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Mr. Hammond: To continue the culinary metaphor, I sense that the House is anxious to move on to other items on the menu, so I shall attempt to be brief. I am sure that the Minister will be relieved to hear that we will get rid of the big tent a little later on, and that we will resort to our customary small tents pitched on opposite sides of the parliamentary divide.

I am disappointed by the Minister's tone. I did not expect him to accept the new clause, but I hoped that he would make a more significant gesture in respect of the need for ongoing monitoring of the costs and benefits—and I emphasise the latter—arising from the Bill, and their distribution. In the absence of a provision in the Bill requiring that such assessments be made, we shall have to rely on what might be called unmandated assessments by the Department. It will be for Opposition Members to keep the Government on their toes by making sure that the matter remains in focus after the Bill has come into force. We will then be in a better position to evaluate its real impact.

I want to thank my hon. Friends the Member for Cities of London and Westminster (Mr. Field), for Tatton (Mr. Osborne), for Hertford and Stortford (Mr. Prisk) and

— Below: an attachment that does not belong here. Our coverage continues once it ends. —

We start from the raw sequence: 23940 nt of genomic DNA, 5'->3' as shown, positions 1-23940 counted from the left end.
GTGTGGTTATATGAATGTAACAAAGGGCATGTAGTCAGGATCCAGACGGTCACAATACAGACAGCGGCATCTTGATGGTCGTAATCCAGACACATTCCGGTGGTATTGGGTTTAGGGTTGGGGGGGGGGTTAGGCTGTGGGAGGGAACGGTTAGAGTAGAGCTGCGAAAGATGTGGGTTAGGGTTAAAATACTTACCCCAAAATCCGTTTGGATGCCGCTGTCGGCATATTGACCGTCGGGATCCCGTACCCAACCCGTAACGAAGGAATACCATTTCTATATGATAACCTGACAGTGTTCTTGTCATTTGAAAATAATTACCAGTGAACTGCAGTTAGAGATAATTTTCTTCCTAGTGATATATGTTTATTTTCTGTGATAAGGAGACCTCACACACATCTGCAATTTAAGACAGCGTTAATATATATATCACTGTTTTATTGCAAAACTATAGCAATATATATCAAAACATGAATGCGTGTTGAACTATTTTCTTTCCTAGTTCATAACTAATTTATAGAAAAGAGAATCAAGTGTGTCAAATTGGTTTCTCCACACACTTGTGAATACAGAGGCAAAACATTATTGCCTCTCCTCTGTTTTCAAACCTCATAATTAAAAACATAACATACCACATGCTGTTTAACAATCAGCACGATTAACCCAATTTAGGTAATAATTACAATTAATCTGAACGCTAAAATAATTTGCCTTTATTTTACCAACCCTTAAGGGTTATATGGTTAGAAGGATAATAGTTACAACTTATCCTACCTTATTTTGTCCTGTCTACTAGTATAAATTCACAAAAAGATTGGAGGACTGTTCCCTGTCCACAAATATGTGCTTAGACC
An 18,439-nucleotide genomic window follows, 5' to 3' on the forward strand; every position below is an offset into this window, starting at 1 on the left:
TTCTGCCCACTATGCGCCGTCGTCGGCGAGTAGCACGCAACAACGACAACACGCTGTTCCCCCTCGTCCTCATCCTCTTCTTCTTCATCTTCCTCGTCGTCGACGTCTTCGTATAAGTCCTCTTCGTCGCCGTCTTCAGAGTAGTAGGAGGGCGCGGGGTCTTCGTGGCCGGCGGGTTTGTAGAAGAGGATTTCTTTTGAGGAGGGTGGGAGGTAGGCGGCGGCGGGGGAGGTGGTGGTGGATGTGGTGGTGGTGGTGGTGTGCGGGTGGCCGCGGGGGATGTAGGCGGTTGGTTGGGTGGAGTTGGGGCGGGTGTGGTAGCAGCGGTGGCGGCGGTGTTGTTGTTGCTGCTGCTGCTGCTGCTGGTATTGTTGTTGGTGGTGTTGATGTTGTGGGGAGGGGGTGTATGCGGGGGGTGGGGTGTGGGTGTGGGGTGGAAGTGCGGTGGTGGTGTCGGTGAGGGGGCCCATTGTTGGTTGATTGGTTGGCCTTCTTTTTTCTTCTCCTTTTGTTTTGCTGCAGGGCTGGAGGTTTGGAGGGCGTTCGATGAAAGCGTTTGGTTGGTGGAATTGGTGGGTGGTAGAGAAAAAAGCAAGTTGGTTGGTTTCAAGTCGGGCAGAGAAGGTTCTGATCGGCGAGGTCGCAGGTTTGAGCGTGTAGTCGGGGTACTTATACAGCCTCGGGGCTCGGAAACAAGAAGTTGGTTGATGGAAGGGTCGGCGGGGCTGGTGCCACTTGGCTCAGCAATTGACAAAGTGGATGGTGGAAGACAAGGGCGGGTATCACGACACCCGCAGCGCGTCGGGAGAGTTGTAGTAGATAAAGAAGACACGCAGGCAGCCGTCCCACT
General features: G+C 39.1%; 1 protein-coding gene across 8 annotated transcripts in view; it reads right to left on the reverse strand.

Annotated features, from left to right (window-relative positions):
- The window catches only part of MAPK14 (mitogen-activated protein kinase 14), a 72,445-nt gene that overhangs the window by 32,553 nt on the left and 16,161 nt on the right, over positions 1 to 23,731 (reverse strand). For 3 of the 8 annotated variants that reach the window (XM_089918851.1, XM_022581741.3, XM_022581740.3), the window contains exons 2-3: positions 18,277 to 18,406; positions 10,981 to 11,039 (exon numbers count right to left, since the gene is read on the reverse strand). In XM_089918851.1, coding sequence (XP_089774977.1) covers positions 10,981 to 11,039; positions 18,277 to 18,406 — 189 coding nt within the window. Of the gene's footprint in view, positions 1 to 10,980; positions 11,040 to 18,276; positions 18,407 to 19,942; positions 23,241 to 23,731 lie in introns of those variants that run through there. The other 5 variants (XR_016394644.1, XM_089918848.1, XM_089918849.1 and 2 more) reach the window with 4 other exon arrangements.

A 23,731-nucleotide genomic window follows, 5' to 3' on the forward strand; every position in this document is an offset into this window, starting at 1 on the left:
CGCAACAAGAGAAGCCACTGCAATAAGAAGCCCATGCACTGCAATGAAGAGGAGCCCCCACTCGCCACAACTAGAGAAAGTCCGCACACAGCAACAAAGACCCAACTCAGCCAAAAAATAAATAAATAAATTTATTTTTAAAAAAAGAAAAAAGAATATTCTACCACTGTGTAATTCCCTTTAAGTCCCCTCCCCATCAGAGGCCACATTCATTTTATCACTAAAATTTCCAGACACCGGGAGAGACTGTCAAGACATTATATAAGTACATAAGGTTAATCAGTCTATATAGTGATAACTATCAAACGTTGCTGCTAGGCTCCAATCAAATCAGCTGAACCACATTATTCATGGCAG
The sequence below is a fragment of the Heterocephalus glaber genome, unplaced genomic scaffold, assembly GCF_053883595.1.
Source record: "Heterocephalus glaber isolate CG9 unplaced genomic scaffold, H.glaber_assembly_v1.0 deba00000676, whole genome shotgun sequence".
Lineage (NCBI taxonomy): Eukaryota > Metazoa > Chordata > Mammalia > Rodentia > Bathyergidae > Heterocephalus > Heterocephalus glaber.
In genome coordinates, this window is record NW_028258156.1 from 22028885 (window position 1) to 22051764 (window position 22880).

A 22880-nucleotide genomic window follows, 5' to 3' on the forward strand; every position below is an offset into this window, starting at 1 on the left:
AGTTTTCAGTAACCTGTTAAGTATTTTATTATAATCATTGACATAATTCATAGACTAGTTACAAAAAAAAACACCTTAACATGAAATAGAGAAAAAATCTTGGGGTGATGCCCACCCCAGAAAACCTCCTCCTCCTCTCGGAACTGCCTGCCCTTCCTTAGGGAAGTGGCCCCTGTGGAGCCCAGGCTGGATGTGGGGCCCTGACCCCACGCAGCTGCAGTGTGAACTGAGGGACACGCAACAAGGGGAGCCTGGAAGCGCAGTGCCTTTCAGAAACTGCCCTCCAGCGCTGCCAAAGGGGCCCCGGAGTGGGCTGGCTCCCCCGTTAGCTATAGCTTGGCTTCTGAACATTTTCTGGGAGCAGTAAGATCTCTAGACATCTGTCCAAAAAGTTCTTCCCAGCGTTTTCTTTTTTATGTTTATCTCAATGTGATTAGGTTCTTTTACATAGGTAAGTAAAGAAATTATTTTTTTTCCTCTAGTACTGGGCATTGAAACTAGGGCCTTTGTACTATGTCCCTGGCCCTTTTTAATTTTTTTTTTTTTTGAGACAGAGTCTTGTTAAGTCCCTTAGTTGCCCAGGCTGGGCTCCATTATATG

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for Boston and Skegness (Mr. Simmonds) for their valuable contributions to the debate. Many small businesses are worried about the Bill's implications for them, and the extent of the burdens that it will impose. It is important that we explore such matters with the Government properly and thoroughly. Finally, while we remain inside the big tent in this debate, I should like to thank the hon. Member for Weston-super-Mare (Brian Cotter) for his support.

The hon. Member for Wolverhampton, South-West (Rob Marris) a couple of times mentioned the proposal in new clause 1 for an assessment of average costs on business. I accept that there is no meaningful concept of an average cost of doing something: different businesses will have different costs. The proposal was an attempt to establish a crude and dirty form of reimbursement that at least would recognise the costs being imposed on business.

I am disappointed that, in the 21st century, Government Members and the Minister are still capable of believing that the Government should legislate to impose benefits on business. If something benefits business, all the Government have to do is to help and encourage it through education so that smaller businesses in particular can be aware of the evidence in support of the assertion that a practice will be beneficial. I can think of no case where there is credible evidence that the Government, using the blunt instrument of legislation, have been best positioned to impose on businesses the benefits that they believe will flow from these measures.